In 26 years, from 1965-1991 the Church managed to get only 250 members and yet, after independence, within 6 years, they managed to get 1750 new members… a whopping 700% increase…
Mehrete Yesus Evangelical Presbyterian Church (MYEPCE)
The book FIGHTING THE GOOD FIGHT: A Brief History of the Orthodox Presbyterian Church, by D.G. Hart and John Muether, chronicles the establishment of the OP church in Eritrea. It also contains information on the missionaries in Eritrea. MYEPCEChurch was initially established in the early 40s by the American missionary Clarence Duff[x]:
Duff decided to go to Eritrea in 1943, which at the time was under British Military Administration. He was joined the following year by the Rev. Charles E. Stanton and, in 1945, by Mrs. Duff, Mrs. Stanton and the Rev. and Mrs. Francis E. Mahaffy. Three stations were established, in Ghinda, in Arafali and in Assab. Duff wrote about the challenges he faced in Eritrea. The work was far different from his previous experiences. He called Eritrea a “hot, barren, rocky, Mohammedan field”. According to the book, Duff saw the need for many workers and, in effect, two missions:
“…one to the Ethiopic Coptic [Orthodox] Church and another to the Muslims…The mission needed long periods of laborious plowing before it began to reap any significant fruit. Several different languages had to be learned and relationships of trust had to be established. Several times the mission was frustrated by painful defections of individuals who had made what seemed were genuine professions of faith. The persecution and ostracism faced by new converts were harsh. Ten years would pass before the mission would realize the spiritual harvest of new believers…The emerging church had to be strengthened through a program of Christian education, thus heeding Christ’s command in the Great Commission to make disciples. The translation and publishing of solid Christian literature was always a priority in the mission. Francis Mahaffy translated portions of the New Testament into the Saho language and produced over a dozen booklets and tracts in that language. Working among the Coptics, Herbert Bird worked on Bible and catechism translation into the Tigrinya language…”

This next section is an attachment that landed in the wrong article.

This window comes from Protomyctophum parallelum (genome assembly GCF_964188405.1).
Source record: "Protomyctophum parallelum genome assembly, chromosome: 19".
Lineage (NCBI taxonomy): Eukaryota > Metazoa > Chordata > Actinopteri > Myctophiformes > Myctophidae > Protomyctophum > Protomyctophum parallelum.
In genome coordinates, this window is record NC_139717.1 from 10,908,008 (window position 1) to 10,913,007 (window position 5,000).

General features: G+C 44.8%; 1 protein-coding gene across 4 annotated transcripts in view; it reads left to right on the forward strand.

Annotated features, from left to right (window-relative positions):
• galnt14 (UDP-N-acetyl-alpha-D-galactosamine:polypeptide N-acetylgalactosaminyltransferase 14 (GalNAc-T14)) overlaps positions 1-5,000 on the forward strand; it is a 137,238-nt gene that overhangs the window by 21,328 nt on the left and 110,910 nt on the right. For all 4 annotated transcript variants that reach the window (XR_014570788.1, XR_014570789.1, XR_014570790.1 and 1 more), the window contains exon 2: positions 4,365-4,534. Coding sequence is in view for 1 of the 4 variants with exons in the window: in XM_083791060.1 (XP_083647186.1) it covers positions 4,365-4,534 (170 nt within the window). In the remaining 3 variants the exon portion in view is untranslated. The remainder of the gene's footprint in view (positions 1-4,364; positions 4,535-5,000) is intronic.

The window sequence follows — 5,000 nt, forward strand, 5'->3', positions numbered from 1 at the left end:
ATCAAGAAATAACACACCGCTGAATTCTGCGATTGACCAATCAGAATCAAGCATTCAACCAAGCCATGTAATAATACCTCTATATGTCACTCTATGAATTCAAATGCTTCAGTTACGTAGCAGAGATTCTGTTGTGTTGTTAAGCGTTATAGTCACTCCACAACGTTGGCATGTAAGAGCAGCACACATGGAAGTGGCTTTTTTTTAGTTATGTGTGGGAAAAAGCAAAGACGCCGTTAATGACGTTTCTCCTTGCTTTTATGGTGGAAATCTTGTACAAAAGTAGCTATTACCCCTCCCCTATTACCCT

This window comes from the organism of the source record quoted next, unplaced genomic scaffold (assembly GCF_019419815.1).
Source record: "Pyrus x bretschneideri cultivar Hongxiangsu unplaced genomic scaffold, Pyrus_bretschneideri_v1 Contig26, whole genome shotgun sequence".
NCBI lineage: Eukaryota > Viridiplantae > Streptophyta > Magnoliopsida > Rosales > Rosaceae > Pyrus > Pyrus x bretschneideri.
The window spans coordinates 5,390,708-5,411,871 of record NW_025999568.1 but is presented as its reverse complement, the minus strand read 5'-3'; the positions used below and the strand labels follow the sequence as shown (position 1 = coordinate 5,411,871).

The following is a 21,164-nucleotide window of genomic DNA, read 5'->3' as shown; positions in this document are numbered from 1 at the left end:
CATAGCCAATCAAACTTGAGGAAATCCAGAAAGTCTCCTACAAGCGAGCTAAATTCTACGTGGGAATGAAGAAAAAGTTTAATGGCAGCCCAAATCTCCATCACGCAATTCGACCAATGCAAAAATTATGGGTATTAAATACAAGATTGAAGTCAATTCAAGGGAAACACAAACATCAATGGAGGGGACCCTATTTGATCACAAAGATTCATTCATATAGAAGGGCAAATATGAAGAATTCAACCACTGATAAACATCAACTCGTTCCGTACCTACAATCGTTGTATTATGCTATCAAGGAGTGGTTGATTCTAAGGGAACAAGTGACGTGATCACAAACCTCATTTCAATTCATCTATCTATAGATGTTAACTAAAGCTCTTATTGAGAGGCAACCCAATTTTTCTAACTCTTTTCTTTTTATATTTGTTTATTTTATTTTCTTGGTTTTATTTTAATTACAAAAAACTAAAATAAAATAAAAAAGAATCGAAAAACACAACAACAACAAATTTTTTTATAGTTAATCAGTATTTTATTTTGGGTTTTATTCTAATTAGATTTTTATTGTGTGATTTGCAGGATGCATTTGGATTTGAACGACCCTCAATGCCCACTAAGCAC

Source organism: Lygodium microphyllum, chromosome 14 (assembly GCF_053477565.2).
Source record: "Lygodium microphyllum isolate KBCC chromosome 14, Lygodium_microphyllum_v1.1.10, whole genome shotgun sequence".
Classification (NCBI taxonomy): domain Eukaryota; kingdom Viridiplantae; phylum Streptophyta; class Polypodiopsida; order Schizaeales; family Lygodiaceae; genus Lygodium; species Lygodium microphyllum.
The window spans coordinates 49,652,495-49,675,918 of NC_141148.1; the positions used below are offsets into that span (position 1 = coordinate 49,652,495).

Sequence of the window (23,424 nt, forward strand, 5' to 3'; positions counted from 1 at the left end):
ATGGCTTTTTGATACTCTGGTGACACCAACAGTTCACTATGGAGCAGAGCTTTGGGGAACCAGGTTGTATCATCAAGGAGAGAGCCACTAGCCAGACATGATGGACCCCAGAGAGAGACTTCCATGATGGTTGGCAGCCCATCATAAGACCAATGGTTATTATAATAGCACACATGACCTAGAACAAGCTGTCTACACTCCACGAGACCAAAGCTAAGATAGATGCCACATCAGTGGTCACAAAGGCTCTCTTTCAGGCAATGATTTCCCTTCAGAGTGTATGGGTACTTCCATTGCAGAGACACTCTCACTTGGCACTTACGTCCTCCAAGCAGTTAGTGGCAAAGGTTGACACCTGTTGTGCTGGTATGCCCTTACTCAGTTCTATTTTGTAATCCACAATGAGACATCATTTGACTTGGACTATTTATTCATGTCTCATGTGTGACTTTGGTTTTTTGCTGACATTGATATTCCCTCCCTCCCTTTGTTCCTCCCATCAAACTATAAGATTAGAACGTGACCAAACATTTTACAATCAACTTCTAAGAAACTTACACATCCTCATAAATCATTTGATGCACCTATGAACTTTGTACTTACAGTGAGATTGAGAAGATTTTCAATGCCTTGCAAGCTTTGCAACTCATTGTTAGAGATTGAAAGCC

In 1974 two OPC missionary nurses, Anna Strikwerda and Debbie Dortzbach were kidnapped by members of the Eritrean Liberation Front from the MehretaYesusHospital in Ghinda. Anna Strikwerda was shot and killed and Debbie Dortzbach was held for 26 days and released unharmed on Saturday 22 June 1974. This is how OPC tells the story: